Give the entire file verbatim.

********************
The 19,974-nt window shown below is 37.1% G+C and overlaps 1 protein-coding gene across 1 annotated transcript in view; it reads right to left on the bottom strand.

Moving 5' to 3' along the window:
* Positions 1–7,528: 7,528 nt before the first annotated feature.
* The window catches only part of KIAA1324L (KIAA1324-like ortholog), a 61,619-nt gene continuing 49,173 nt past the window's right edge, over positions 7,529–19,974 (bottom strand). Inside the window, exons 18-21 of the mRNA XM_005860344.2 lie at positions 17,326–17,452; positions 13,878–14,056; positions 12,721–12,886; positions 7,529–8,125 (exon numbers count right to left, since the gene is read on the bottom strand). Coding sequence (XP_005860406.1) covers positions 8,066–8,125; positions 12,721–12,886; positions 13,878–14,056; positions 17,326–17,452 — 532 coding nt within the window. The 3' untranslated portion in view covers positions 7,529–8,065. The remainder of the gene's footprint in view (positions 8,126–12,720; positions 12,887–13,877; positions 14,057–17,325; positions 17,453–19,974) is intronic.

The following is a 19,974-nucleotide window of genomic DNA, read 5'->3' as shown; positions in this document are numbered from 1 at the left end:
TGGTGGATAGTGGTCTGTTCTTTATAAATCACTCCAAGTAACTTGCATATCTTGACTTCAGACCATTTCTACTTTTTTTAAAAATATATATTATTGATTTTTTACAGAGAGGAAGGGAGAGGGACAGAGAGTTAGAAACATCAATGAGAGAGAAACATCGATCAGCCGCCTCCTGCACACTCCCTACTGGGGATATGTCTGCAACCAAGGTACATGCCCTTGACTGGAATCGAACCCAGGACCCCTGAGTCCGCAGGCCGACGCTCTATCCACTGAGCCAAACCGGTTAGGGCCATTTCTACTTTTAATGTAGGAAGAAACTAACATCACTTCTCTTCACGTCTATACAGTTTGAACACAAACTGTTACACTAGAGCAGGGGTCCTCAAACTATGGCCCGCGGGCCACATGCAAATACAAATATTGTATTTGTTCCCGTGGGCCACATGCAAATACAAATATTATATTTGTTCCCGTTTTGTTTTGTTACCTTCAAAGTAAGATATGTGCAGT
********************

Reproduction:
The 19,974-nt window shown below is 37.1% G+C and overlaps 1 protein-coding gene across 1 annotated transcript in view; it reads right to left on the bottom strand.

Moving 5' to 3' along the window:
* Positions 1–7,528: 7,528 nt before the first annotated feature.
* The window catches only part of KIAA1324L (KIAA1324-like ortholog), a 61,619-nt gene continuing 49,173 nt past the window's right edge, over positions 7,529–19,974 (bottom strand). Inside the window, exons 18-21 of the mRNA XM_005860344.2 lie at positions 17,326–17,452; positions 13,878–14,056; positions 12,721–12,886; positions 7,529–8,125 (exon numbers count right to left, since the gene is read on the bottom strand). Coding sequence (XP_005860406.1) covers positions 8,066–8,125; positions 12,721–12,886; positions 13,878–14,056; positions 17,326–17,452 — 532 coding nt within the window. The 3' untranslated portion in view covers positions 7,529–8,065. The remainder of the gene's footprint in view (positions 8,126–12,720; positions 12,887–13,877; positions 14,057–17,325; positions 17,453–19,974) is intronic.

The following is a 19,974-nucleotide window of genomic DNA, read 5'->3' as shown; positions in this document are numbered from 1 at the left end:
TGGTGGATAGTGGTCTGTTCTTTATAAATCACTCCAAGTAACTTGCATATCTTGACTTCAGACCATTTCTACTTTTTTTAAAAATATATATTATTGATTTTTTACAGAGAGGAAGGGAGAGGGACAGAGAGTTAGAAACATCAATGAGAGAGAAACATCGATCAGCCGCCTCCTGCACACTCCCTACTGGGGATATGTCTGCAACCAAGGTACATGCCCTTGACTGGAATCGAACCCAGGACCCCTGAGTCCGCAGGCCGACGCTCTATCCACTGAGCCAAACCGGTTAGGGCCATTTCTACTTTTAATGTAGGAAGAAACTAACATCACTTCTCTTCACGTCTATACAGTTTGAACACAAACTGTTACACTAGAGCAGGGGTCCTCAAACTATGGCCCGCGGGCCACATGCAAATACAAATATTGTATTTGTTCCCGTGGGCCACATGCAAATACAAATATTATATTTGTTCCCGTTTTGTTTTGTTACCTTCAAAGTAAGATATGTGCAGT